Jobs at risk after permission for stables turned down

  • Plans to build a dressage centre in West Sussex have been rejected by the South Downs National Park (SDNP).

    Dressage rider Hannah Hurvenes-Clarke, daughter of high goal polo patron Nick Clarke, had submitted an application for change of use of land at her family’s Brackenwood estate near Midhurst.

    The proposal also included the building of eight new stables, retention of a barn, horse walker, wash down area, hay store, access track, parking and exercise track.

    But officers at the SDNP advised members of the planning committee to reject the plans earlier this month (10 September) on the grounds that the area is a “remote and tranquil location” and “equestrian (uses) harm its character and appearance” causing “noise and disturbance.”

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    Malcolm Kilbey, director of Farm and Stables Supplies went to the planning meeting to show his support for the plans for Brackenwood.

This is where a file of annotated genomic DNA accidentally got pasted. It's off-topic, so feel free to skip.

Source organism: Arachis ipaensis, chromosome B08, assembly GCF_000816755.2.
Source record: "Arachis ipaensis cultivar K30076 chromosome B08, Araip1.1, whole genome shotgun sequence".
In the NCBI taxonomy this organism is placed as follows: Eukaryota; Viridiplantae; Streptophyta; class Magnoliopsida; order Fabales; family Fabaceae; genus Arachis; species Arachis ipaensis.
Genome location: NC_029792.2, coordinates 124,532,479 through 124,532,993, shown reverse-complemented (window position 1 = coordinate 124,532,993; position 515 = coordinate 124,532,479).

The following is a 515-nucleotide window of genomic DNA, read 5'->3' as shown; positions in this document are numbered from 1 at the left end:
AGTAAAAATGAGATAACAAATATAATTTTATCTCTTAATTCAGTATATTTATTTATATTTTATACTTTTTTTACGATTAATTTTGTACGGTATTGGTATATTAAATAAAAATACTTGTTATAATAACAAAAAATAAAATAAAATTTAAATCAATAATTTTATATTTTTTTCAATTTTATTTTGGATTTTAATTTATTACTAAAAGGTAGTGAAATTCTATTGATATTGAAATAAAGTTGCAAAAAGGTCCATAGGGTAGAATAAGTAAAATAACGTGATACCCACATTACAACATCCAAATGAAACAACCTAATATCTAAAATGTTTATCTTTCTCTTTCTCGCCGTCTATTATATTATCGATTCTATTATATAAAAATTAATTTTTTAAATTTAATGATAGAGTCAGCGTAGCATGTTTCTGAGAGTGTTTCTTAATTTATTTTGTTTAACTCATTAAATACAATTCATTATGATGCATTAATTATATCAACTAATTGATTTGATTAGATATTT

Our company would consider it a great loss if the stables had to close. I understood when the South Downs National park was first conceived, that local employment and lifestyles were no in danger of being forced to close. What has changed?” he said.

    Objecting to the plans at the meeting chairman of the local parish council Roger Lovett told the committee as reported in the Midhurst and Petworth Observer, the application was “a deliberate invasion of the planning process.”

    Mr Clarke was granted planning permission for a full size dressage arena in 2009 but four retrospective applications for development on the site have been turned down.

    Hannah Hurvenes-Clarke said she “was disappointed” in the SDNP’s decision not to support the application to save the equestrian facilities at Brackenwood.

    “We have a permitted dressage arena on site and so it is difficult to understand why we have not been allowed the necessary stables and storage. 400 homes have been given permission down the road but a barn for horses has been refused because it changes the character of the area? To me that doesn’t make sense,” she said.

    The jobs of the six staff employed to look after the horses are now “sadly at risk” following the planning refusal.

    But Ms Hurvenes-Clarke said she “still hopes” that some arrangement with the SDNP can be reached.

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